George: I really hope so. As Ellius said, the whole idea of expanding out from just making a magazine was done with the intention of freeing us up to mess around outside the formal structures of a magazine. Publishing RIP was a case of us throwing out the rule book and I found that whole process to be really liberating and fun as hell.
I love the fine-art side of photography but I think anyone who has really dug around can agree that a lot of it is dry as fuck. I think serious and earnest photography projects are amazing but why not carve out some room for different ways of engaging with the medium. I’m not the first person to say this either but why not have more funny projects, silly projects, and projects that are just kind of weird and uncertain.
I think young people (myself included) have a habit of trying to make “serious” work because they think either consciously or subconsciously that working on those sorts of projects is how you get taken seriously in the art world. Once again, sometimes this can be done to great effect but other times the work can feel quite stuffy and not so honest. So much in the same way that I way prefer an amazing, smart comedy to a poorly written and pretentious drama, I want to apply the same approach to photography and zines are a great way of doing that.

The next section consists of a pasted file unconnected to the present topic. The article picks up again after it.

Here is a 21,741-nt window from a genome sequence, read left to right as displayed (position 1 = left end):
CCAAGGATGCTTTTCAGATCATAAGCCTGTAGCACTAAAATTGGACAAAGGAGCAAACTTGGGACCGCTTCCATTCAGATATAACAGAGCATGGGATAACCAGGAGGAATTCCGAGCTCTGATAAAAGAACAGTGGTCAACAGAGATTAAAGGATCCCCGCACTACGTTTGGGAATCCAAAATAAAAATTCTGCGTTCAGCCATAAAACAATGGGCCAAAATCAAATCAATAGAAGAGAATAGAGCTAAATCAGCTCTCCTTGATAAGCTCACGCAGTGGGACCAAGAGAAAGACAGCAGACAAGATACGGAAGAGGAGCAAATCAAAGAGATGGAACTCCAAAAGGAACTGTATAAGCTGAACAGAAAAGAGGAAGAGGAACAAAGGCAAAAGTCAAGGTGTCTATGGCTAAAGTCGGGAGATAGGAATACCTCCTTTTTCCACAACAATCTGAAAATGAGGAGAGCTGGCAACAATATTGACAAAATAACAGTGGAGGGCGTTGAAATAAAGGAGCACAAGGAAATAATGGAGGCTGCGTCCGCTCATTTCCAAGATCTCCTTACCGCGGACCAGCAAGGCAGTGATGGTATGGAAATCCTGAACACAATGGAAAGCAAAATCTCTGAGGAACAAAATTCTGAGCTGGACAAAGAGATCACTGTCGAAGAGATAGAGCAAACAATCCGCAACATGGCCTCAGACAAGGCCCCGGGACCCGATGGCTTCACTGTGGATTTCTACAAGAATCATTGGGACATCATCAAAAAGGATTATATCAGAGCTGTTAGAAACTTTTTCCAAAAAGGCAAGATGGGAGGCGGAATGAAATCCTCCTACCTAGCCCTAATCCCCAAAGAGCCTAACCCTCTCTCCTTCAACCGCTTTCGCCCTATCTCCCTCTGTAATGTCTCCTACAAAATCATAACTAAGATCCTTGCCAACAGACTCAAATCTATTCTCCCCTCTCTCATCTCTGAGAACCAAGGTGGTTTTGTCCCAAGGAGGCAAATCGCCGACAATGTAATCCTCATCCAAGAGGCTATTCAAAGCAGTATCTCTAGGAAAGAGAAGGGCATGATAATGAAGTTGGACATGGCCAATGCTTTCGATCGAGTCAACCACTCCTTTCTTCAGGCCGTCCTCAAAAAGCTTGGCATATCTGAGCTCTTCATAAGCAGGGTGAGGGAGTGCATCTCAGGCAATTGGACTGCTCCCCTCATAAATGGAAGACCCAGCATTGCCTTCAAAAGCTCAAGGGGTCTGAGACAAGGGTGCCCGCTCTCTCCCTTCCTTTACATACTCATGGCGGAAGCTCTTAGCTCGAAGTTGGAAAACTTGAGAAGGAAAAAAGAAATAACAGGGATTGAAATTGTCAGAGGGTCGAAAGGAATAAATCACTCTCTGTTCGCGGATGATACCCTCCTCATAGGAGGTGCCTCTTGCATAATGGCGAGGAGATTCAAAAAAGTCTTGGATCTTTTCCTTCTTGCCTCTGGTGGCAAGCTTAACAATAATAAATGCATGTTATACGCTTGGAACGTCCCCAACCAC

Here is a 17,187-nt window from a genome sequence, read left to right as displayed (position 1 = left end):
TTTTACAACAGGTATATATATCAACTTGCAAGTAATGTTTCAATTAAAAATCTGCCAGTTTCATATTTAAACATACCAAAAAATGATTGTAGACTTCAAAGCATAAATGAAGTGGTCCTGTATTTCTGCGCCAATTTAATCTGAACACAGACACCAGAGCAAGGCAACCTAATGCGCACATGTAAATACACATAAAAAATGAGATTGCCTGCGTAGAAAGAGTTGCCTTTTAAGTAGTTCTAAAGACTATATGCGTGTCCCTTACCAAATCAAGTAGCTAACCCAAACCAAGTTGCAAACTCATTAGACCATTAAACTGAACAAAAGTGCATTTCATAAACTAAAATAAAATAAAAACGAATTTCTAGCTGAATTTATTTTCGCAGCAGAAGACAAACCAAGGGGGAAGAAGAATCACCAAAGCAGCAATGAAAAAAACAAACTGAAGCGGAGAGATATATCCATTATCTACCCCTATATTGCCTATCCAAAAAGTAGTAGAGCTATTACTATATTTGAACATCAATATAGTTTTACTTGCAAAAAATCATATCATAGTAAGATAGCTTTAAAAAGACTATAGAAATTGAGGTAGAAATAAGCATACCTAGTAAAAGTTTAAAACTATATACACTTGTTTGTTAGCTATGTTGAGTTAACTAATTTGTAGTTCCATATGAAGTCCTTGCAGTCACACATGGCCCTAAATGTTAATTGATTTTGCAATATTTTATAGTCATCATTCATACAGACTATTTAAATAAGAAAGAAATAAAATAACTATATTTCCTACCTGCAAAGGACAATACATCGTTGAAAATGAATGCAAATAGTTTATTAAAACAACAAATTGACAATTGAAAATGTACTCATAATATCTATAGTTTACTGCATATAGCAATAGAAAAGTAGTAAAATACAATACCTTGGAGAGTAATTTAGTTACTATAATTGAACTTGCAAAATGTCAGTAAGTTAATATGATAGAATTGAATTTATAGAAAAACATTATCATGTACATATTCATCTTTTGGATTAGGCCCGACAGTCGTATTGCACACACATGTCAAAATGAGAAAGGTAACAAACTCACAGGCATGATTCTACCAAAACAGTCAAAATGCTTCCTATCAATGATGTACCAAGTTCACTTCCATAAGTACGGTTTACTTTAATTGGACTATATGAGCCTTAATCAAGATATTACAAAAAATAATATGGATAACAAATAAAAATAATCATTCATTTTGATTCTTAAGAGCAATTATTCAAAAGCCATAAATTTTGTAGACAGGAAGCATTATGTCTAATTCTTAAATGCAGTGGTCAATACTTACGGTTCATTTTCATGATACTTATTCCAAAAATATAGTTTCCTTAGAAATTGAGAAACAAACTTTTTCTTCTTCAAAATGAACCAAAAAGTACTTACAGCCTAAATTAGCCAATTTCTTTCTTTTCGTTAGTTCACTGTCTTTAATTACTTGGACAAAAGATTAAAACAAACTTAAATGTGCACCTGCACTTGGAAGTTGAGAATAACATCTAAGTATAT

Issue One explored youth culture, appropriately because the whole idea of Junior is to celebrate young photographers. What’s the concept of this issue?
Ellius: This issue is based around the theme of Freedom. Freedom is something that is very relevant in today’s society, as well as being relevant to the making of creative work. While some of the stories within the issue deal very closely with freedom of the body, of nationality and free will, others are related simply because they are created with creative freedom. Something we are trying to explore is the idea of what people make when they are free of fear and limitation. The themes in Junior Magazine are a way to loosely curate and link the work together, so each project and editorial feature really has its own place within the whole.
In your Kickstarter video you mention there will be more editorial in this issue. What made you go down that route?
George: When we sat down for our first conversation about “the second issue” we had a look through Junior 1 and really tried to pick it apart. We both love how the first issue came out but we realised that it was very much a product of who we were at that time. It was our first attempt at making a magazine and the entire production schedule was dictated from the onset by Angel setting us a launch-date in the Library Project.